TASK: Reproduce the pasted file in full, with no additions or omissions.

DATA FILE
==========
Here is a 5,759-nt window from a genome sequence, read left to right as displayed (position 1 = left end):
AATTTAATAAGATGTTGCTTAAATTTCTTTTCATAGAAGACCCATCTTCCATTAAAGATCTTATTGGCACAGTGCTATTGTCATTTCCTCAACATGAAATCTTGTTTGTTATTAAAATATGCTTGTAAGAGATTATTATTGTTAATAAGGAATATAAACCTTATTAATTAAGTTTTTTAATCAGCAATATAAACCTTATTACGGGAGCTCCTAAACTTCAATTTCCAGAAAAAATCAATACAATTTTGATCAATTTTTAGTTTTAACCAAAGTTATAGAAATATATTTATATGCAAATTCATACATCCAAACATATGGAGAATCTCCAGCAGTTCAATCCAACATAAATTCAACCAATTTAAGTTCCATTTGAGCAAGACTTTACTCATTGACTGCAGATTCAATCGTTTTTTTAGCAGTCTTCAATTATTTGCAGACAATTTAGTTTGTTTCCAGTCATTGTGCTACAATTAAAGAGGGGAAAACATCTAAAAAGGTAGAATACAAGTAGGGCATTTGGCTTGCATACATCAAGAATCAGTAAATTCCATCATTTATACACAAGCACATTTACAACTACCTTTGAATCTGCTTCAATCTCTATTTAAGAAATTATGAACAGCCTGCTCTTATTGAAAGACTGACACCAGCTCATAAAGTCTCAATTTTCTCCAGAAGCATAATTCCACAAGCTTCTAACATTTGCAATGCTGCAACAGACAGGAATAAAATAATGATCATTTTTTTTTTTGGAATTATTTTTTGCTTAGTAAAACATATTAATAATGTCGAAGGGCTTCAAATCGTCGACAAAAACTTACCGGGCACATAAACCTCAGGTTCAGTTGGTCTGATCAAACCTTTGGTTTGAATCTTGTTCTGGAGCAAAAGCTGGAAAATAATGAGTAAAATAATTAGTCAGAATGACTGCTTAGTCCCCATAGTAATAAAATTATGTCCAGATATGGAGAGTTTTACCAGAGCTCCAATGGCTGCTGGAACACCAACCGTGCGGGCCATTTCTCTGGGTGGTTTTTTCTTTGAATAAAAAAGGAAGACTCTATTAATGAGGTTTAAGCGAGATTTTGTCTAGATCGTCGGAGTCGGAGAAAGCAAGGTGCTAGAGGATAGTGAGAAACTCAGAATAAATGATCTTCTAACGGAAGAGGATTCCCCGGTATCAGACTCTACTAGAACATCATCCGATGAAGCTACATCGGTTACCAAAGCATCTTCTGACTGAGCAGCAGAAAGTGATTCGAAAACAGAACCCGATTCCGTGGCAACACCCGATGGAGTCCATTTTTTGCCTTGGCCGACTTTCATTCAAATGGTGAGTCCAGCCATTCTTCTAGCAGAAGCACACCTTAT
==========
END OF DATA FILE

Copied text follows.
Here is a 5,759-nt window from a genome sequence, read left to right as displayed (position 1 = left end):
AATTTAATAAGATGTTGCTTAAATTTCTTTTCATAGAAGACCCATCTTCCATTAAAGATCTTATTGGCACAGTGCTATTGTCATTTCCTCAACATGAAATCTTGTTTGTTATTAAAATATGCTTGTAAGAGATTATTATTGTTAATAAGGAATATAAACCTTATTAATTAAGTTTTTTAATCAGCAATATAAACCTTATTACGGGAGCTCCTAAACTTCAATTTCCAGAAAAAATCAATACAATTTTGATCAATTTTTAGTTTTAACCAAAGTTATAGAAATATATTTATATGCAAATTCATACATCCAAACATATGGAGAATCTCCAGCAGTTCAATCCAACATAAATTCAACCAATTTAAGTTCCATTTGAGCAAGACTTTACTCATTGACTGCAGATTCAATCGTTTTTTTAGCAGTCTTCAATTATTTGCAGACAATTTAGTTTGTTTCCAGTCATTGTGCTACAATTAAAGAGGGGAAAACATCTAAAAAGGTAGAATACAAGTAGGGCATTTGGCTTGCATACATCAAGAATCAGTAAATTCCATCATTTATACACAAGCACATTTACAACTACCTTTGAATCTGCTTCAATCTCTATTTAAGAAATTATGAACAGCCTGCTCTTATTGAAAGACTGACACCAGCTCATAAAGTCTCAATTTTCTCCAGAAGCATAATTCCACAAGCTTCTAACATTTGCAATGCTGCAACAGACAGGAATAAAATAATGATCATTTTTTTTTTTGGAATTATTTTTTGCTTAGTAAAACATATTAATAATGTCGAAGGGCTTCAAATCGTCGACAAAAACTTACCGGGCACATAAACCTCAGGTTCAGTTGGTCTGATCAAACCTTTGGTTTGAATCTTGTTCTGGAGCAAAAGCTGGAAAATAATGAGTAAAATAATTAGTCAGAATGACTGCTTAGTCCCCATAGTAATAAAATTATGTCCAGATATGGAGAGTTTTACCAGAGCTCCAATGGCTGCTGGAACACCAACCGTGCGGGCCATTTCTCTGGGTGGTTTTTTCTTTGAATAAAAAAGGAAGACTCTATTAATGAGGTTTAAGCGAGATTTTGTCTAGATCGTCGGAGTCGGAGAAAGCAAGGTGCTAGAGGATAGTGAGAAACTCAGAATAAATGATCTTCTAACGGAAGAGGATTCCCCGGTATCAGACTCTACTAGAACATCATCCGATGAAGCTACATCGGTTACCAAAGCATCTTCTGACTGAGCAGCAGAAAGTGATTCGAAAACAGAACCCGATTCCGTGGCAACACCCGATGGAGTCCATTTTTTGCCTTGGCCGACTTTCATTCAAATGGTGAGTCCAGCCATTCTTCTAGCAGAAGCACACCTTAT